Title / object name
Costume design for Victory Queen Carnival, ’Queen of the Fighting Services’
|Maker ||Role ||Date |
|Rodie, Mollie ||artist ||1941 |
poster paint on paperMaterials
paper, poster colour, ink
|Overall ||377 (Height) x 261 (Width) mm|
drawings, design drawings, fashion illustrations
Gift of Marion F. Mackenzie (née Rodie), 2009
Mollie Rodie created this sketch for the grand finale of the Victory Queen Carnival held in Wellington Town Hall in June 1941. Queen carnivals were a popular way to raise money during World War II. Women dressed in fabulous outfits and competed for votes to raise money for patriotic causes. The winner was crowned Queen of Victory. This particular sketch was for the Queen of Fighting Services, Sister Molly Mahoney, who wore a 'modernistic costume' of red, white and blue.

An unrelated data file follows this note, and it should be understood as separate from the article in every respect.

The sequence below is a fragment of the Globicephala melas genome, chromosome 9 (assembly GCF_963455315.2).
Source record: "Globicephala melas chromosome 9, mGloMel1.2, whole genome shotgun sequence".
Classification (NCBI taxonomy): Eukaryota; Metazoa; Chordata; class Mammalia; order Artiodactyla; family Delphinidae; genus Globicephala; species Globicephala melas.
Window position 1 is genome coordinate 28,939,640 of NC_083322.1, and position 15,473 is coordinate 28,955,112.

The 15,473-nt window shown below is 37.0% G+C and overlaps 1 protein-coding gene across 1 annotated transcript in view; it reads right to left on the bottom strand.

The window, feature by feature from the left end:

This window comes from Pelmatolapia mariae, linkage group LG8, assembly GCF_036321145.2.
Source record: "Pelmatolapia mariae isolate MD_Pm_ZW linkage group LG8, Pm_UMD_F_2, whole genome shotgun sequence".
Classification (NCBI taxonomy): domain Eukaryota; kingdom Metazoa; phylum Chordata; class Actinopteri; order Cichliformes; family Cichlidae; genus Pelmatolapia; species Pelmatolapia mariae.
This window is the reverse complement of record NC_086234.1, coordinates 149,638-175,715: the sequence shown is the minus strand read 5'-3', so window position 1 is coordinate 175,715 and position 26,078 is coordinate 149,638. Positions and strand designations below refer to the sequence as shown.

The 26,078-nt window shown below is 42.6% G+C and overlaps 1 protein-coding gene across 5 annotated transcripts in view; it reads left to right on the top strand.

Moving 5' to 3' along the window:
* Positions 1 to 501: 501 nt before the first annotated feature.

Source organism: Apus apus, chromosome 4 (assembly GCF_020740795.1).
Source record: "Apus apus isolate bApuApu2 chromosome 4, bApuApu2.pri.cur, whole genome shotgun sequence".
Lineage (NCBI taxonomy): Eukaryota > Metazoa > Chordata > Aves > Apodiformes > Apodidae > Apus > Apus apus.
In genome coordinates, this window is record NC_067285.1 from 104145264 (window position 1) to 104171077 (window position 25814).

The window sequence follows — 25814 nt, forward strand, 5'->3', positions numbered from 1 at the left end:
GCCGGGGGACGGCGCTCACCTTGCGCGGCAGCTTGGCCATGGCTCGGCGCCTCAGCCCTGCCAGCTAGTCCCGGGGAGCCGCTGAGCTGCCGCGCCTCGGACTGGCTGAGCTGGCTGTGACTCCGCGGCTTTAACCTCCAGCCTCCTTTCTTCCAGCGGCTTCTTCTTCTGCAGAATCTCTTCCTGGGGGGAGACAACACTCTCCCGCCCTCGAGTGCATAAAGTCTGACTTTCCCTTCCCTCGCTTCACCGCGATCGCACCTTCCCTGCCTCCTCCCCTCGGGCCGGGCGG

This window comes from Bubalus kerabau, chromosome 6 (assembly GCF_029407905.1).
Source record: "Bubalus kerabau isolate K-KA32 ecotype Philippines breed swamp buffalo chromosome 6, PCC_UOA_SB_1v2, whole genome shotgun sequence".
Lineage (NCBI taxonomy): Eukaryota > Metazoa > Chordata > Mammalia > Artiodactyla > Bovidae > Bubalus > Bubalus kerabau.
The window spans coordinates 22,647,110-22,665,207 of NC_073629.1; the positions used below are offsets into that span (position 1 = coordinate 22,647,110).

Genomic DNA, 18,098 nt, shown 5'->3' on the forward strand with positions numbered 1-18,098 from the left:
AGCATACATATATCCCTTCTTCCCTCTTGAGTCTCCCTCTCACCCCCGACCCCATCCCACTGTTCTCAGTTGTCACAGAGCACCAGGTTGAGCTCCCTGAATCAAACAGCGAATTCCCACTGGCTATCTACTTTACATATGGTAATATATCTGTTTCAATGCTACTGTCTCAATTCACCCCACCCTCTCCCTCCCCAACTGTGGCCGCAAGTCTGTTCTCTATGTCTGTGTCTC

The Victory Queen Carnival finale was the triumphant end to a four-month fundraising effort. Hundreds of volunteers helped to raise over £100,000 towards a national appeal to support New Zealand troops, their dependants, and those suffering from bombing in Britain.
The fundraising was organised by six queen candidates and their princesses, who were elected and supported by industry, business, and women’s organisations. They used every possible fundraising ploy: garden parties, balls, concerts, competitions, baking – even a burlesque football match. The queen candidate who earned the most votes and money (the public had to pay to cast their votes), was crowned Queen of Victory at the end. Fundraising not beauty won the crown.
Backdrop of war
Regardless of pomp and glamour, the Carnival was a serious business set against the backdrop of the Second World War (1939-45). The loss of the Battle of Crete in May 1941 and evacuation of New Zealand troops would have weighed heavily on many during this period. Mollie recalled, ‘There was a great bond between women in those times, many with their men absent, great worries and concerns, not to mention much sorrow and loss’. She hoped her glamorous designs would lift people ‘out of this world of ours’.